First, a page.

11th December, 2015
Nduka Obaigbena, Chairman and Publisher of ThisDay Newspapers Group on Friday admitted that he collected the sum of N550 million from the office of the National Security Adviser, NSA, as compensation for the Abuja and Kaduna offices of the media group bombed by the insurgent group Boko Haram and another N300 million for Newspapers Proprietors Association of Nigeria, NPAN, as a compensation for their publications seized by the military in 2013.
Obaigbena who has been invited by Nigeria’s anti-graft agency, the Economic and Financial Crimes Commission, EFCC, over the ongoing investigations into the mismanagement of the sum of $2.2 billion budgeted for procurement of weapons for the armed forces when Sambo Dasuki was the NSA said this in a statement he released on Friday as published on the website of his newspaper.
While denying that he received any form of suspicious funds from the office of the NSA, Obaigbena in a response to the letter of invitation from the EFCC dated 8th November 2015, stated that all funds received from the office of the NSA “are payments for compensation to mitigate the dastardly Boko Haram twin bombings of the ThisDay Newspapers offices in Abuja and Kaduna on Thursday, April 26, 2012.”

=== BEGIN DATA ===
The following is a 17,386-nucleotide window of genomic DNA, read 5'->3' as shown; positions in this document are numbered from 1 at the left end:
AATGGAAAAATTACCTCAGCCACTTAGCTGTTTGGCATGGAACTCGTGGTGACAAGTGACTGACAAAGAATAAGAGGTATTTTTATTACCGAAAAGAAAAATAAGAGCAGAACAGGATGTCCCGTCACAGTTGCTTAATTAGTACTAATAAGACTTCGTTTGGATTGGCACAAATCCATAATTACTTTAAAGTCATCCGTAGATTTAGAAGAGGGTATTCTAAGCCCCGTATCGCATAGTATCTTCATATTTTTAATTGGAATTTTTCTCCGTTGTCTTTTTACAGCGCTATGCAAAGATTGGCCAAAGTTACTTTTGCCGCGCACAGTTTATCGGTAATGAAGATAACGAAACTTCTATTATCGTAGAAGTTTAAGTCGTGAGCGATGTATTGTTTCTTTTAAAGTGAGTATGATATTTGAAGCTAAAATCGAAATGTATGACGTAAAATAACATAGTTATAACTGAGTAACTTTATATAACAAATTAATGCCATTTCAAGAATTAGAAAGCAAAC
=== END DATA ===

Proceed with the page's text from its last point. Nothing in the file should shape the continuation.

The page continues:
Obaigbena said four lives were lost in addition to the buildings’ full colour gloss printing towers, three (3) pre-press Computer-to-Plate and anciliary equipment and other property it valued at over N2.5 billion during the attack.
In the December 9, 2015 letter, Obaigbena said his company received the sum of N150,000,000 each twice and N250,000,000 respectively in August, November and February 2014 as compensation for the Boko Haram attack from the office of the NSA.
He stated further in the letter that he received N100,000,000 and N20,000,000 in March 2015 for Newspapers Proprietors Association of Nigeria (NPAN) and 12 newspapers “who demanded compensation for the brutal and unlawful seizure of newspapers and stoppage of circulation by armed soldiers in Abuja and several cities. As President of the NPAN, it was my duty to lead media leaders to hold discussions with President Goodluck Jonathan to avert a class action lawsuit against the Armed Forces and the Federal Government of Nigeria.
“On both occasions, President Jonathan said he did not wish to lay precedence and in our case, he specifically said there were many victims of Boko Haram. I had to confront President Jonathan on the issue when I learnt of approvals for the reconstruction of the Abuja United Nations Building, since we were the second major organisation to be attacked by Boko Haram after the UN attack. He therefore directed me to meet the National Security Adviser who processed the 3 payments in question.
“Please find attached a copy of our letter to President Jonathan as well as correspondence with the then NSA on the Newspapers’ payment. I will be make my way to Nigeria to meet with you should you require further information,” the letter stated.